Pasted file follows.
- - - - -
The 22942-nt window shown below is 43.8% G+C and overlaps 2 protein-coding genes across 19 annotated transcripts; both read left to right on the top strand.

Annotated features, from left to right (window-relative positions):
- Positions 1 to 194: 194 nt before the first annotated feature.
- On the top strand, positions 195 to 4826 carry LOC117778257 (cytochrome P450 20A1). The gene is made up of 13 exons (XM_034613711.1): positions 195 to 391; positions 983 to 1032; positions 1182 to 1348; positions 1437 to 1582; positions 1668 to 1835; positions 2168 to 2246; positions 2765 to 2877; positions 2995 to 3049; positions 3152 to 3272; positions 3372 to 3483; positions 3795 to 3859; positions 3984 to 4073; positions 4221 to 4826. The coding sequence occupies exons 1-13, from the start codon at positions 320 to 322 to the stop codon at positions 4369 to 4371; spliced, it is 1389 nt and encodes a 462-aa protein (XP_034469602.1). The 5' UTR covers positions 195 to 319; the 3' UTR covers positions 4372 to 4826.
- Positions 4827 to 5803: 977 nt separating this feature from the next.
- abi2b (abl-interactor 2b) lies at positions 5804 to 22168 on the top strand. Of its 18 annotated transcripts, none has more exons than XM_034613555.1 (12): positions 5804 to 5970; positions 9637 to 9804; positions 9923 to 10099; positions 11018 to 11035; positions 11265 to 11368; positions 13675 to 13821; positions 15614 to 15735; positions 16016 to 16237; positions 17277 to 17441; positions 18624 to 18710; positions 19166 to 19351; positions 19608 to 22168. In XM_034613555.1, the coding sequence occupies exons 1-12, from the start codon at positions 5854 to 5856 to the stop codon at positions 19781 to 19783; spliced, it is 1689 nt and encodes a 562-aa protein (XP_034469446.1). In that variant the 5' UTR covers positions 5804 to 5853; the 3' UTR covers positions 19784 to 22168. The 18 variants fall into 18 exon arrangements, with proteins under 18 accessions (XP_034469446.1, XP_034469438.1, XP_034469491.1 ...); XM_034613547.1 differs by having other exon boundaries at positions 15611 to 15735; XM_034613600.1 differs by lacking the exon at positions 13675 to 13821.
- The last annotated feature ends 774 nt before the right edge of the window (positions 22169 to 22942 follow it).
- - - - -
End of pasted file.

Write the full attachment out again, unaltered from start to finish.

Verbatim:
The 22942-nt window shown below is 43.8% G+C and overlaps 2 protein-coding genes across 19 annotated transcripts; both read left to right on the top strand.

Annotated features, from left to right (window-relative positions):
- Positions 1 to 194: 194 nt before the first annotated feature.
- On the top strand, positions 195 to 4826 carry LOC117778257 (cytochrome P450 20A1). The gene is made up of 13 exons (XM_034613711.1): positions 195 to 391; positions 983 to 1032; positions 1182 to 1348; positions 1437 to 1582; positions 1668 to 1835; positions 2168 to 2246; positions 2765 to 2877; positions 2995 to 3049; positions 3152 to 3272; positions 3372 to 3483; positions 3795 to 3859; positions 3984 to 4073; positions 4221 to 4826. The coding sequence occupies exons 1-13, from the start codon at positions 320 to 322 to the stop codon at positions 4369 to 4371; spliced, it is 1389 nt and encodes a 462-aa protein (XP_034469602.1). The 5' UTR covers positions 195 to 319; the 3' UTR covers positions 4372 to 4826.
- Positions 4827 to 5803: 977 nt separating this feature from the next.
- abi2b (abl-interactor 2b) lies at positions 5804 to 22168 on the top strand. Of its 18 annotated transcripts, none has more exons than XM_034613555.1 (12): positions 5804 to 5970; positions 9637 to 9804; positions 9923 to 10099; positions 11018 to 11035; positions 11265 to 11368; positions 13675 to 13821; positions 15614 to 15735; positions 16016 to 16237; positions 17277 to 17441; positions 18624 to 18710; positions 19166 to 19351; positions 19608 to 22168. In XM_034613555.1, the coding sequence occupies exons 1-12, from the start codon at positions 5854 to 5856 to the stop codon at positions 19781 to 19783; spliced, it is 1689 nt and encodes a 562-aa protein (XP_034469446.1). In that variant the 5' UTR covers positions 5804 to 5853; the 3' UTR covers positions 19784 to 22168. The 18 variants fall into 18 exon arrangements, with proteins under 18 accessions (XP_034469446.1, XP_034469438.1, XP_034469491.1 ...); XM_034613547.1 differs by having other exon boundaries at positions 15611 to 15735; XM_034613600.1 differs by lacking the exon at positions 13675 to 13821.
- The last annotated feature ends 774 nt before the right edge of the window (positions 22169 to 22942 follow it).